Single-point analysis of the HLA-DRB1, -DQB1, and -DPB1 loci was performed using the ETDT (5). This test takes into account the transmission or nontransmission of alleles of a marker relative to the alleles of the marker present on the other parental chromosome. The ETDT takes multiple alleles into account and obtains a global P value indicative of the degree of significance of the association with the disease at each individual locus. To distinguish primary associations from those due to linkage disequilibrium at the established disease predisposing loci, we used a variant of the ETDT called conditional ETDT (6). This test allows us to analyze the overall effect of one locus while taking into account the association of other linked loci. The conditional ETDT compares the transmission of haplotypes constructed from all the loci against the null hypothesis that all haplotypes identical at the conditioning loci have equal transmission weights. The single-point association of individual DPB1 alleles was evaluated using the TDT (7). To study the transmission of specific DPB1 alleles conditioned on alleles or haplotypes at other loci, we used an HM-TDT (8). The HM was originally designed as a test for homogeneity of relative allele frequencies at a test locus on haplotypes identical for alleles at another locus. In this study, we applied the same concepts contained in the original description of the HM (8) to test the null hypothesis of equality of transmission of marker haplotypes identical at one variant but different at another closely linked variant. If there is heterogeneity in the transmission of two marker haplotypes that are identical at a predisposing marker (variant A) but different at a putative predisposing marker at another site (variant B), then this is evidence that variant A does not entirely explain disease predisposition and that variant B itself or another marker in linkage disequilibrium with variant B is influencing the transmission of variant A and thus the disease susceptibility. Specifically, the transmission and nontransmission counts for the two haplotypes evaluated by TDT may be arranged in a 2 × 2 contingency table and tested by Fisher’s exact test or Pearson’s χ2 test. To maintain the independence of these data, we must exclude individual parents having both of the haplotypes being considered, but the transmission data for those parents may be analyzed by standard TDT, and the statistic may be added to that of the 2 × 2 table to give an overall χ2 test with two df. The heterogeneity in transmission between the two haplotypes can be quantified by the ORT calculated from the 2 × 2 contingency table of TDT transmission counts. The transmission data from the individual parents carrying both of the haplotypes being compared have also been discarded in computing the ORTs. We applied the following formula: [(a × d)/(b × c)], where a is the number times a given haplotype is transmitted to affected children, d is the number times another haplotype that is identical to the previous haplotype at a predisposing marker (variant A) but different at the test locus (variant B) is not transmitted to affected children, b is the number times the first haplotype is not transmitted to affected children, and c is the number times the second haplotype is transmitted to affected children. When one element of this equation was 0, we used the following formula: [(2a + 1) (2 days +1)]/[(2b +1) (2c +1)].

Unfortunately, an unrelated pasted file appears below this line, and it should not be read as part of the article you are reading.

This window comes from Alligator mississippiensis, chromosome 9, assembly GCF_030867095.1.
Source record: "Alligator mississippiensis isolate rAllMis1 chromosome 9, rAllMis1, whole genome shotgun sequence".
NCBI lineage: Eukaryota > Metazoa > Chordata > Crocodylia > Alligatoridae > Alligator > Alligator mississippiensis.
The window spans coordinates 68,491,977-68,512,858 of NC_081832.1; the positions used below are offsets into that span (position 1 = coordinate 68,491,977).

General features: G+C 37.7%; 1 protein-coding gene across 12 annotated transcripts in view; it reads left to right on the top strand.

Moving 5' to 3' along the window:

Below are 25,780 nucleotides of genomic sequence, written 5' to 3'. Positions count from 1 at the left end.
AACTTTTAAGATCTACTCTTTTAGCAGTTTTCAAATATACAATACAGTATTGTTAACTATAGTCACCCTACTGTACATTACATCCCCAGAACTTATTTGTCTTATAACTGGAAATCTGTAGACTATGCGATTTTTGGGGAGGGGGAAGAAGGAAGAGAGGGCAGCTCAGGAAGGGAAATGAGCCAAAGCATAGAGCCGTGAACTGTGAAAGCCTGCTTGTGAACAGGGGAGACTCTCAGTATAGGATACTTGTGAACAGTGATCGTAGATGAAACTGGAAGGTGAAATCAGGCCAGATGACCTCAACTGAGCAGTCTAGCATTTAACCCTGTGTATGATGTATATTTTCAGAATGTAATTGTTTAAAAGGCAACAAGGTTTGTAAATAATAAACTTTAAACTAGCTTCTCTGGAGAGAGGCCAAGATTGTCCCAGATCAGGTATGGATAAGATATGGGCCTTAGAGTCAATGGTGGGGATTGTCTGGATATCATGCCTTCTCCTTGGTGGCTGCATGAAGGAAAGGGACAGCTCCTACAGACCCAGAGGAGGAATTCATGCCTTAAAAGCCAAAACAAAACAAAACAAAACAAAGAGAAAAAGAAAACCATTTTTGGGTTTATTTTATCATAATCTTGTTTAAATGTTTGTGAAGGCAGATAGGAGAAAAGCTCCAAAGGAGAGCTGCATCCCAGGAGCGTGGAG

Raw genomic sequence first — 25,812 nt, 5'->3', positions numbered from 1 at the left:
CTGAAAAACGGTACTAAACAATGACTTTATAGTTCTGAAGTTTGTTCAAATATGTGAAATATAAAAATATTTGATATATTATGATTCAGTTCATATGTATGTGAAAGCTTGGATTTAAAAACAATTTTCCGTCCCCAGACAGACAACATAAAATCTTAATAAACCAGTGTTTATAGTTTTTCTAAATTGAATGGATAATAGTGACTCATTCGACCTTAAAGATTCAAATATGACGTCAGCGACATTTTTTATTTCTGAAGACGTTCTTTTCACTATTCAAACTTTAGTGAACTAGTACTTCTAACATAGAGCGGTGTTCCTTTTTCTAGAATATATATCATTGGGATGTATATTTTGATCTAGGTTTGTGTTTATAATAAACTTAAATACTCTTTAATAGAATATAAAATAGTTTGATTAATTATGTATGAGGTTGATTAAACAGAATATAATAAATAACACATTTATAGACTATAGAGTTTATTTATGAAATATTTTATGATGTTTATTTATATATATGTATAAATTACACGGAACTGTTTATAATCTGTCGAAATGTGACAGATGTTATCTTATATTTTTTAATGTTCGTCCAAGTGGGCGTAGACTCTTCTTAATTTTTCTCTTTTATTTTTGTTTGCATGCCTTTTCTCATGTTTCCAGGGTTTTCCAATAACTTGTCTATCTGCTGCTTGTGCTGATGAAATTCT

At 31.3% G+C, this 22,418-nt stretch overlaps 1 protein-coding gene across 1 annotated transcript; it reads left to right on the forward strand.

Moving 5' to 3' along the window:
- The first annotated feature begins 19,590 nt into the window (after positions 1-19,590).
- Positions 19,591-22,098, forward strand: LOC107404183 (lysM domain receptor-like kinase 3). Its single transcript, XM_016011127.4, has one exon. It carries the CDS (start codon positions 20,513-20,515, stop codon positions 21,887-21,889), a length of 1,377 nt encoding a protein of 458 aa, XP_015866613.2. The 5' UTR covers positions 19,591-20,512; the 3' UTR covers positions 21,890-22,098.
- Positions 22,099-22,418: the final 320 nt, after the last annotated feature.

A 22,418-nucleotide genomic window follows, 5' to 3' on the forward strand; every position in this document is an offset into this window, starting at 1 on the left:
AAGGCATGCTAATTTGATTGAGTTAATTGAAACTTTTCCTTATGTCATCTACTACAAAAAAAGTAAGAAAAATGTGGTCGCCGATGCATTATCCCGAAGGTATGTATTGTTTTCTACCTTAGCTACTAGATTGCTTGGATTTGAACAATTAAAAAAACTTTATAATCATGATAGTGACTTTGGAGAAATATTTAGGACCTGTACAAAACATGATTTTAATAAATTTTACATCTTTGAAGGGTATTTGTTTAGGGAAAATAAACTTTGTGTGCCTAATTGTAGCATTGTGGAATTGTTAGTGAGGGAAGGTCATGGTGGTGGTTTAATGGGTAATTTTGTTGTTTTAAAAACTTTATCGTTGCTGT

Confidence intervals were calculated using the following formulas: variances were computed by taking the inverse of the sum of the inverses of a, b, c, and d. The standard deviation was calculated by taking the square root of the inverse of the variance. The standard deviation was then multiplied by 1.96, and this quantity was added to and subtracted from the mean to give a 95% confidence interval. We used the mathematical framework applied in the HM-TDT to rank the four locus (DRB1-DQA1-DQB1-DPB1) haplotypes around a “reference” haplotype; in this case we refer to the method as the pairwise (PW)-TDT.